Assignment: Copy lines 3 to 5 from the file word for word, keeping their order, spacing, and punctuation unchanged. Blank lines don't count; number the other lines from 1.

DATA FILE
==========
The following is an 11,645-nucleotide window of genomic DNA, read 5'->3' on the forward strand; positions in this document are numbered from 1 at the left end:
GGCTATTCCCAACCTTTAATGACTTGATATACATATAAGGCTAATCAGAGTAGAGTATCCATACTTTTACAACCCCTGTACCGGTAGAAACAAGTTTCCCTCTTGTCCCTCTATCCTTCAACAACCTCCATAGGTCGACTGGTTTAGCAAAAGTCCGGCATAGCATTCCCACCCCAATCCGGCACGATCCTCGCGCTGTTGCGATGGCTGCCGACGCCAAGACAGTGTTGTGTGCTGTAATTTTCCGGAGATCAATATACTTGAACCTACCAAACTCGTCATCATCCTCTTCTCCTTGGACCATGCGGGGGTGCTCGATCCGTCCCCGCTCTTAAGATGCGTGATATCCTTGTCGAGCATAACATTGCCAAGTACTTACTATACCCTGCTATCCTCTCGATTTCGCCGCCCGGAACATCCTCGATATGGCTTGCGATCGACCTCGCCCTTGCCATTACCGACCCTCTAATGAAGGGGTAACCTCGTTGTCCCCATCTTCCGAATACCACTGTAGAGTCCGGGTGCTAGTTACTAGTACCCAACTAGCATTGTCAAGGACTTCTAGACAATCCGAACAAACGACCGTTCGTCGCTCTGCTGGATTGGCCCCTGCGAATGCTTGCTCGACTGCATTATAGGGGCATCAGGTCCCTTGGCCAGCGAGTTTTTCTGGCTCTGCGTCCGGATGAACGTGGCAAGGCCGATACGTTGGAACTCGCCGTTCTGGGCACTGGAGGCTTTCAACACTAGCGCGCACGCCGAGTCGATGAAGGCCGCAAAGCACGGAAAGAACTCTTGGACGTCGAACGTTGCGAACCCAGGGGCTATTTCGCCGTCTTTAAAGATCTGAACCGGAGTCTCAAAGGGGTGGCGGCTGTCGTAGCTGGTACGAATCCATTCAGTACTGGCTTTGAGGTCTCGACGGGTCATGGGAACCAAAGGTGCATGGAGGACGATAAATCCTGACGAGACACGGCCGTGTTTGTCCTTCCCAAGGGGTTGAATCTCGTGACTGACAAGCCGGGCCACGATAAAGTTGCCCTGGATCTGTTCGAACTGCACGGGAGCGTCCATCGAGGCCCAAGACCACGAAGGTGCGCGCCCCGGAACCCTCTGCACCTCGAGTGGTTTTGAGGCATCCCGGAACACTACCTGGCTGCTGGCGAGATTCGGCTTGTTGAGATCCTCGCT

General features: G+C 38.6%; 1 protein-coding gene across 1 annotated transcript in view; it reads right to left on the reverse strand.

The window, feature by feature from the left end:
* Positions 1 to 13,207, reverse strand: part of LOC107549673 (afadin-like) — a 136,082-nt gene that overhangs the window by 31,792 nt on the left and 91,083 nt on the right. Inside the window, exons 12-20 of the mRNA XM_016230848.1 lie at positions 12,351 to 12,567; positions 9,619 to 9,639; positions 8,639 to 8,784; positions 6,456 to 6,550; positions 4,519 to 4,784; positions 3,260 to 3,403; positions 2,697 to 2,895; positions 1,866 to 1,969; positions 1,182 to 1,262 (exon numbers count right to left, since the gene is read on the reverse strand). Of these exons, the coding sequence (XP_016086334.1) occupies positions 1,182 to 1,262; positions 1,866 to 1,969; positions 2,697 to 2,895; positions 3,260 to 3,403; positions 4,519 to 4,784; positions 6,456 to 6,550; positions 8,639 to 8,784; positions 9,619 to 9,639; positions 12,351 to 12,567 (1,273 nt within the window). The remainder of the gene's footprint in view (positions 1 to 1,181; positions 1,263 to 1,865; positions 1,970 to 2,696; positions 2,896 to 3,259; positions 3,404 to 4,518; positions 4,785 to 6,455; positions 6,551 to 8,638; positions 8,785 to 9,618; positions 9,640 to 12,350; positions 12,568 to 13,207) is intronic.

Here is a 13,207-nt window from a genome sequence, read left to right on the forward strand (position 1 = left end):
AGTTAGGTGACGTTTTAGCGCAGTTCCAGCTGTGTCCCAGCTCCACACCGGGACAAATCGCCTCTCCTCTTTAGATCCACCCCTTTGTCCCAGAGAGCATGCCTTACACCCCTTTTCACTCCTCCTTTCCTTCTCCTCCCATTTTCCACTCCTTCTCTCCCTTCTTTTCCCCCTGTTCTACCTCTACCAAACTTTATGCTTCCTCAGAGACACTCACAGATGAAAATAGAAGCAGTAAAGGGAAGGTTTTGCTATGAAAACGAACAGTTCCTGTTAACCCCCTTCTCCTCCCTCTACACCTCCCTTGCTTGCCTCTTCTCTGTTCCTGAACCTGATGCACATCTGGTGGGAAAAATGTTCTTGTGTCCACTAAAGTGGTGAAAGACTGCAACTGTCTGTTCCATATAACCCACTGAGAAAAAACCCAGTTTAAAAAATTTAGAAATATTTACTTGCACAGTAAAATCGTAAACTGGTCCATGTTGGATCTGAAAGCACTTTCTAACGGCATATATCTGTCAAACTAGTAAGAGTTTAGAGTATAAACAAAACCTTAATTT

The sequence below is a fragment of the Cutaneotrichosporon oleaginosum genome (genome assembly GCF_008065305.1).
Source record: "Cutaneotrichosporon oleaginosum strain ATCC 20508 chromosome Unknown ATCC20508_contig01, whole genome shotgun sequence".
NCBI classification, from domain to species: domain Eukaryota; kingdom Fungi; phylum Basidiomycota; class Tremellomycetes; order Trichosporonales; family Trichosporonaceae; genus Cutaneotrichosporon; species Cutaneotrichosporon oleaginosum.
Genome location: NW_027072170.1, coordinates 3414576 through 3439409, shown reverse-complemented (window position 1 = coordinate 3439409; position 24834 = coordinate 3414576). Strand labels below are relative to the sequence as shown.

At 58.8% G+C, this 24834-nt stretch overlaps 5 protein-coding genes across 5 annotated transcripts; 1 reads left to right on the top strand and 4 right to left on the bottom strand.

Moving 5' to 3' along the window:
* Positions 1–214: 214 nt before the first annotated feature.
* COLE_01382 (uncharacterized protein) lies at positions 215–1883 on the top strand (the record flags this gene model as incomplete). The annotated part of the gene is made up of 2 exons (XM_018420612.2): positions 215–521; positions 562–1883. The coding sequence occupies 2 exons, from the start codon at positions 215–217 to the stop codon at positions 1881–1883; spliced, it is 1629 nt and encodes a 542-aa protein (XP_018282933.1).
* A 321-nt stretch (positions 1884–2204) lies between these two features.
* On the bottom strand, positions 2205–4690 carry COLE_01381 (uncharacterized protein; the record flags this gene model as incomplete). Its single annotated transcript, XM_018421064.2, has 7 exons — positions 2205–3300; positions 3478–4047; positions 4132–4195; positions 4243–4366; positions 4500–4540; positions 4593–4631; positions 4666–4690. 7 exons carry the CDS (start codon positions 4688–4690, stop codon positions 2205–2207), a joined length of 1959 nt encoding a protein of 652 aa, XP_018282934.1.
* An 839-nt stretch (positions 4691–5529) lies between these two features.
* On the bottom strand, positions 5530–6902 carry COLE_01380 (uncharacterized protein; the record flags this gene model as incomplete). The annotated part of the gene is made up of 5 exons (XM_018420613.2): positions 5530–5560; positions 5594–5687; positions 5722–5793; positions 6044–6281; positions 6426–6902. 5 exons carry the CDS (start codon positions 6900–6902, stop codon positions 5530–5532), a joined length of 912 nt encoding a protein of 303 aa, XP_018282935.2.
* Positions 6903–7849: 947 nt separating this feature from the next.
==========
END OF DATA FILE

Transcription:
General features: G+C 38.6%; 1 protein-coding gene across 1 annotated transcript in view; it reads right to left on the reverse strand.

The window, feature by feature from the left end:
* Positions 1 to 13,207, reverse strand: part of LOC107549673 (afadin-like) — a 136,082-nt gene that overhangs the window by 31,792 nt on the left and 91,083 nt on the right. Inside the window, exons 12-20 of the mRNA XM_016230848.1 lie at positions 12,351 to 12,567; positions 9,619 to 9,639; positions 8,639 to 8,784; positions 6,456 to 6,550; positions 4,519 to 4,784; positions 3,260 to 3,403; positions 2,697 to 2,895; positions 1,866 to 1,969; positions 1,182 to 1,262 (exon numbers count right to left, since the gene is read on the reverse strand). Of these exons, the coding sequence (XP_016086334.1) occupies positions 1,182 to 1,262; positions 1,866 to 1,969; positions 2,697 to 2,895; positions 3,260 to 3,403; positions 4,519 to 4,784; positions 6,456 to 6,550; positions 8,639 to 8,784; positions 9,619 to 9,639; positions 12,351 to 12,567 (1,273 nt within the window). The remainder of the gene's footprint in view (positions 1 to 1,181; positions 1,263 to 1,865; positions 1,970 to 2,696; positions 2,896 to 3,259; positions 3,404 to 4,518; positions 4,785 to 6,455; positions 6,551 to 8,638; positions 8,785 to 9,618; positions 9,640 to 12,350; positions 12,568 to 13,207) is intronic.